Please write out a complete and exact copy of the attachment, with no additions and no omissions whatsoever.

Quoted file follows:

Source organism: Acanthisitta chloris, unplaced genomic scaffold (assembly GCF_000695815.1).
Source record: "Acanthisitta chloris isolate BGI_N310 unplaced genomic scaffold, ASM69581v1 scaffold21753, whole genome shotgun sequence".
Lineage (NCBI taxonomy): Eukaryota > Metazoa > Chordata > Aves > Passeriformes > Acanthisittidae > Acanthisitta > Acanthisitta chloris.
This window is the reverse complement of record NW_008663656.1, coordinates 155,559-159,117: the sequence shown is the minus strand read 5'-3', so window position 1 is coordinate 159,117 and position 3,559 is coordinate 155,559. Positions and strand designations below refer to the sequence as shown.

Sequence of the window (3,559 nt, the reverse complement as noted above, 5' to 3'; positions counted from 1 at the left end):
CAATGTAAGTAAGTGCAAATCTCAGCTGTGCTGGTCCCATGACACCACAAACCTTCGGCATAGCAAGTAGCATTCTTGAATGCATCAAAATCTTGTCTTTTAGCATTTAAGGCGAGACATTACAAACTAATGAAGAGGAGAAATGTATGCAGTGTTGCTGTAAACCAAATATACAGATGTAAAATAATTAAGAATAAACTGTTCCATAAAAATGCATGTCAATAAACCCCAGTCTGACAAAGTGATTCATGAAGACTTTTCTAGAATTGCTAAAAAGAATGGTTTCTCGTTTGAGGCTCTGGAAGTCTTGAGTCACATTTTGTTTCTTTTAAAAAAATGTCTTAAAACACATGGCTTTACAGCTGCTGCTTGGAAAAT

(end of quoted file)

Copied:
Source organism: Acanthisitta chloris, unplaced genomic scaffold (assembly GCF_000695815.1).
Source record: "Acanthisitta chloris isolate BGI_N310 unplaced genomic scaffold, ASM69581v1 scaffold21753, whole genome shotgun sequence".
Lineage (NCBI taxonomy): Eukaryota > Metazoa > Chordata > Aves > Passeriformes > Acanthisittidae > Acanthisitta > Acanthisitta chloris.
This window is the reverse complement of record NW_008663656.1, coordinates 155,559-159,117: the sequence shown is the minus strand read 5'-3', so window position 1 is coordinate 159,117 and position 3,559 is coordinate 155,559. Positions and strand designations below refer to the sequence as shown.

Sequence of the window (3,559 nt, the reverse complement as noted above, 5' to 3'; positions counted from 1 at the left end):
CAATGTAAGTAAGTGCAAATCTCAGCTGTGCTGGTCCCATGACACCACAAACCTTCGGCATAGCAAGTAGCATTCTTGAATGCATCAAAATCTTGTCTTTTAGCATTTAAGGCGAGACATTACAAACTAATGAAGAGGAGAAATGTATGCAGTGTTGCTGTAAACCAAATATACAGATGTAAAATAATTAAGAATAAACTGTTCCATAAAAATGCATGTCAATAAACCCCAGTCTGACAAAGTGATTCATGAAGACTTTTCTAGAATTGCTAAAAAGAATGGTTTCTCGTTTGAGGCTCTGGAAGTCTTGAGTCACATTTTGTTTCTTTTAAAAAAATGTCTTAAAACACATGGCTTTACAGCTGCTGCTTGGAAAAT